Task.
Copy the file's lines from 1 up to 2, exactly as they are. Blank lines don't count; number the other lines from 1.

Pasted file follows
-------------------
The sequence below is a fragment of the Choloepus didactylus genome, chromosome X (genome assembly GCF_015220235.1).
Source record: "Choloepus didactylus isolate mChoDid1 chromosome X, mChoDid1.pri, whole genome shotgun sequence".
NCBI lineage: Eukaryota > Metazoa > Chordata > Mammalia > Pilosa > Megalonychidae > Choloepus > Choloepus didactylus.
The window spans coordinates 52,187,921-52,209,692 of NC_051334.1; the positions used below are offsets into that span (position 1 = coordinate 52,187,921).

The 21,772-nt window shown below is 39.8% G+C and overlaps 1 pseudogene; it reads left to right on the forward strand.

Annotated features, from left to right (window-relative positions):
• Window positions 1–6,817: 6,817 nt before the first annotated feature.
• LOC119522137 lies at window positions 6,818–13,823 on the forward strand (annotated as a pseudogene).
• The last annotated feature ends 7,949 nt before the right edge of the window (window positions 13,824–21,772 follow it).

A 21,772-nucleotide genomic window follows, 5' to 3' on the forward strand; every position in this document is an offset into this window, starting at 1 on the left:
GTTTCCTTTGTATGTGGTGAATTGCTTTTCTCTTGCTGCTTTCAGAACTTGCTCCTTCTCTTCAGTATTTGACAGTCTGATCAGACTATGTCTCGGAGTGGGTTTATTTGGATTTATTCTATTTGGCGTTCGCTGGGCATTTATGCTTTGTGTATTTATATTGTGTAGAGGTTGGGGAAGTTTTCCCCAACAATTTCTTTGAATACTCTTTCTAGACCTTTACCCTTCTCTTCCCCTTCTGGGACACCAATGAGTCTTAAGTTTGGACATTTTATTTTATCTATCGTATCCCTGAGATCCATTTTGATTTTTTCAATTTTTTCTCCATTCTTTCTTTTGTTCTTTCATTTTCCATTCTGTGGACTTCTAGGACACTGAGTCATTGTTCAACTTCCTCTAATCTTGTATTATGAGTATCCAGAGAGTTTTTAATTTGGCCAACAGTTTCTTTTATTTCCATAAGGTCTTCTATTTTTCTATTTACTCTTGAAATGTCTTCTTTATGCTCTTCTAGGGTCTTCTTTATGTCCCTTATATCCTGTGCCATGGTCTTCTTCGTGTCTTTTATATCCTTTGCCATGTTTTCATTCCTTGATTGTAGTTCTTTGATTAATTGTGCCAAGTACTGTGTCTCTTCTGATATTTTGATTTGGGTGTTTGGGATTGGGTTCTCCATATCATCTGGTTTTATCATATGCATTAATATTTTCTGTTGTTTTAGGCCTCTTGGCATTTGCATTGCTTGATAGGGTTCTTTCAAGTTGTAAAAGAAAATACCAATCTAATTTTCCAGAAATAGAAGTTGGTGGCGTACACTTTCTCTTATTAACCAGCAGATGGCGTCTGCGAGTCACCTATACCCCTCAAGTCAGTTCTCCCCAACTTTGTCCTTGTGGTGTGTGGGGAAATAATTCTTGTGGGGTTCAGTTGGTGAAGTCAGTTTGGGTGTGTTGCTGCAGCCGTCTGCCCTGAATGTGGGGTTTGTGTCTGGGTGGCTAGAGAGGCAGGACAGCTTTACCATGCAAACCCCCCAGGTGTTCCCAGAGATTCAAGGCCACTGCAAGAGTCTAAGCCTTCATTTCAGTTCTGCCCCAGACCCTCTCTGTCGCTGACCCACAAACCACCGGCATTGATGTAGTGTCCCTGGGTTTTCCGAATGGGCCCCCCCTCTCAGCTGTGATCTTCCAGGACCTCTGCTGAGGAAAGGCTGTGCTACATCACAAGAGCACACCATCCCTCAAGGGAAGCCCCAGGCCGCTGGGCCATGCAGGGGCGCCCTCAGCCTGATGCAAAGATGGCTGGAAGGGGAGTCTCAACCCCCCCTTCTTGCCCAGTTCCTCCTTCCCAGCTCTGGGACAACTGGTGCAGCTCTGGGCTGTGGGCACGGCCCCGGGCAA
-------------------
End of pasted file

The sequence below is a fragment of the Choloepus didactylus genome, chromosome X (genome assembly GCF_015220235.1).
Source record: "Choloepus didactylus isolate mChoDid1 chromosome X, mChoDid1.pri, whole genome shotgun sequence".